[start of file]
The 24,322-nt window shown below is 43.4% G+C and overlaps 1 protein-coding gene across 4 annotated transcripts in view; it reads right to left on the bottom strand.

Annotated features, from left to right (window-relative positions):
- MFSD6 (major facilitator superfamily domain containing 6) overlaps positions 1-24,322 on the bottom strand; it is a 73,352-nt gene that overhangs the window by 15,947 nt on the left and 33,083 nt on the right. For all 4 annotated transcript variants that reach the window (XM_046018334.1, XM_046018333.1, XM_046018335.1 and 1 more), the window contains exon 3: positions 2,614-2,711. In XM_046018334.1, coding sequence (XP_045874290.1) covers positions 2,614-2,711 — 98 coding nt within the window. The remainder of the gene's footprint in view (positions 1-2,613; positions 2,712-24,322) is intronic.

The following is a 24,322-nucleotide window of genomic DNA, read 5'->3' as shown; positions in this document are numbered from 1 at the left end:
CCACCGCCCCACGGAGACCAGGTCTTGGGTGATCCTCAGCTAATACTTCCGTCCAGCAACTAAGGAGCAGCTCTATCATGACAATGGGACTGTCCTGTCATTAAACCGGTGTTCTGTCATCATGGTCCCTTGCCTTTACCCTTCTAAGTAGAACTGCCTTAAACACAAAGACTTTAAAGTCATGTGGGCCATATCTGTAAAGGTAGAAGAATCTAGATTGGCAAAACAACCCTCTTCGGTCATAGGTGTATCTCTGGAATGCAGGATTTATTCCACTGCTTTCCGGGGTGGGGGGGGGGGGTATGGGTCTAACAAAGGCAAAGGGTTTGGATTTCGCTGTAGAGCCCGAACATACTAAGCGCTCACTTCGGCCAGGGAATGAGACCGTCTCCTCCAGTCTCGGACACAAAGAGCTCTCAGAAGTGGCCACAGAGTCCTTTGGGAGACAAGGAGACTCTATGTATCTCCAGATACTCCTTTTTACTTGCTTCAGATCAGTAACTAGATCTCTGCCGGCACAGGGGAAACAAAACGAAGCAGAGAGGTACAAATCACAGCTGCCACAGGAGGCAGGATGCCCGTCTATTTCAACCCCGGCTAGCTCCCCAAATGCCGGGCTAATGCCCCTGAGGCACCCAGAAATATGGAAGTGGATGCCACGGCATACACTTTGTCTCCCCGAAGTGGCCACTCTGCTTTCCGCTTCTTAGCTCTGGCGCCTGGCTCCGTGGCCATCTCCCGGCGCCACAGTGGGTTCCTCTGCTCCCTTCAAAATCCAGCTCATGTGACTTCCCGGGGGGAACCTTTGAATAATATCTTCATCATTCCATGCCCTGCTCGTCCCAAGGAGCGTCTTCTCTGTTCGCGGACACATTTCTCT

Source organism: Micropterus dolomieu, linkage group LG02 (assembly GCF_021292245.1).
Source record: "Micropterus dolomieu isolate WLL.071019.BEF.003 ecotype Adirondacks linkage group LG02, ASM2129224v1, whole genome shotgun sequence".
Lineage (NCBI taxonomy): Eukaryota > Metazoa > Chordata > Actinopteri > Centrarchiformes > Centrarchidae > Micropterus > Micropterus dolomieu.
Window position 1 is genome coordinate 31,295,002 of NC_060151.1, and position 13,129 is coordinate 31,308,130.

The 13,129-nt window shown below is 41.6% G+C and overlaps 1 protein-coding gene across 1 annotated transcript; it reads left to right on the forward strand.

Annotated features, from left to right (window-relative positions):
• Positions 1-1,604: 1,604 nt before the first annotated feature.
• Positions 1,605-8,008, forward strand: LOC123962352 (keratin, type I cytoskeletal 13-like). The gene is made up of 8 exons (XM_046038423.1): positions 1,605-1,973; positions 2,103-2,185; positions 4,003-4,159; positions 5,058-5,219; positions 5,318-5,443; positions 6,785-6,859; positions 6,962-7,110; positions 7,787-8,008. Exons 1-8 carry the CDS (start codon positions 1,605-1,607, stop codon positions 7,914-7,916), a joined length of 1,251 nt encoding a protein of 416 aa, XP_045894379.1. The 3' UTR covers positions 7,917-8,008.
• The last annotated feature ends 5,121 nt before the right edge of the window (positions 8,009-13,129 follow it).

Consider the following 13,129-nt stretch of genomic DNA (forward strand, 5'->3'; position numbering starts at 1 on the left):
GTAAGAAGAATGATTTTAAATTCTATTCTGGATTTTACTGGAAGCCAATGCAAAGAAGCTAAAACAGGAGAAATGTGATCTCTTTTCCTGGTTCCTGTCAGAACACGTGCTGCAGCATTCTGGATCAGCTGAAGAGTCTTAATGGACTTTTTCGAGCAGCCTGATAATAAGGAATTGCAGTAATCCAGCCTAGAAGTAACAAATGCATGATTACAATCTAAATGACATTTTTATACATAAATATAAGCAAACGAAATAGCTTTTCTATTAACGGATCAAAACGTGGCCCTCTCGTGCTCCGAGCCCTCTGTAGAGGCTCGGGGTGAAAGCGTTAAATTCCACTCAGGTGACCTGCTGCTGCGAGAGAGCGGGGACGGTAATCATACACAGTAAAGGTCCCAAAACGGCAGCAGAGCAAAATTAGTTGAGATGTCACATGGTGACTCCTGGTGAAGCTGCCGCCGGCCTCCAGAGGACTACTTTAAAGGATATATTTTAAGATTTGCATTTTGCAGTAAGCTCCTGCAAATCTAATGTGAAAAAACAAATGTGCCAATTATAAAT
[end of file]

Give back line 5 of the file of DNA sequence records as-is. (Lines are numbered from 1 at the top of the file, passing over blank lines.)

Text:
CCACCGCCCCACGGAGACCAGGTCTTGGGTGATCCTCAGCTAATACTTCCGTCCAGCAACTAAGGAGCAGCTCTATCATGACAATGGGACTGTCCTGTCATTAAACCGGTGTTCTGTCATCATGGTCCCTTGCCTTTACCCTTCTAAGTAGAACTGCCTTAAACACAAAGACTTTAAAGTCATGTGGGCCATATCTGTAAAGGTAGAAGAATCTAGATTGGCAAAACAACCCTCTTCGGTCATAGGTGTATCTCTGGAATGCAGGATTTATTCCACTGCTTTCCGGGGTGGGGGGGGGGGGTATGGGTCTAACAAAGGCAAAGGGTTTGGATTTCGCTGTAGAGCCCGAACATACTAAGCGCTCACTTCGGCCAGGGAATGAGACCGTCTCCTCCAGTCTCGGACACAAAGAGCTCTCAGAAGTGGCCACAGAGTCCTTTGGGAGACAAGGAGACTCTATGTATCTCCAGATACTCCTTTTTACTTGCTTCAGATCAGTAACTAGATCTCTGCCGGCACAGGGGAAACAAAACGAAGCAGAGAGGTACAAATCACAGCTGCCACAGGAGGCAGGATGCCCGTCTATTTCAACCCCGGCTAGCTCCCCAAATGCCGGGCTAATGCCCCTGAGGCACCCAGAAATATGGAAGTGGATGCCACGGCATACACTTTGTCTCCCCGAAGTGGCCACTCTGCTTTCCGCTTCTTAGCTCTGGCGCCTGGCTCCGTGGCCATCTCCCGGCGCCACAGTGGGTTCCTCTGCTCCCTTCAAAATCCAGCTCATGTGACTTCCCGGGGGGAACCTTTGAATAATATCTTCATCATTCCATGCCCTGCTCGTCCCAAGGAGCGTCTTCTCTGTTCGCGGACACATTTCTCT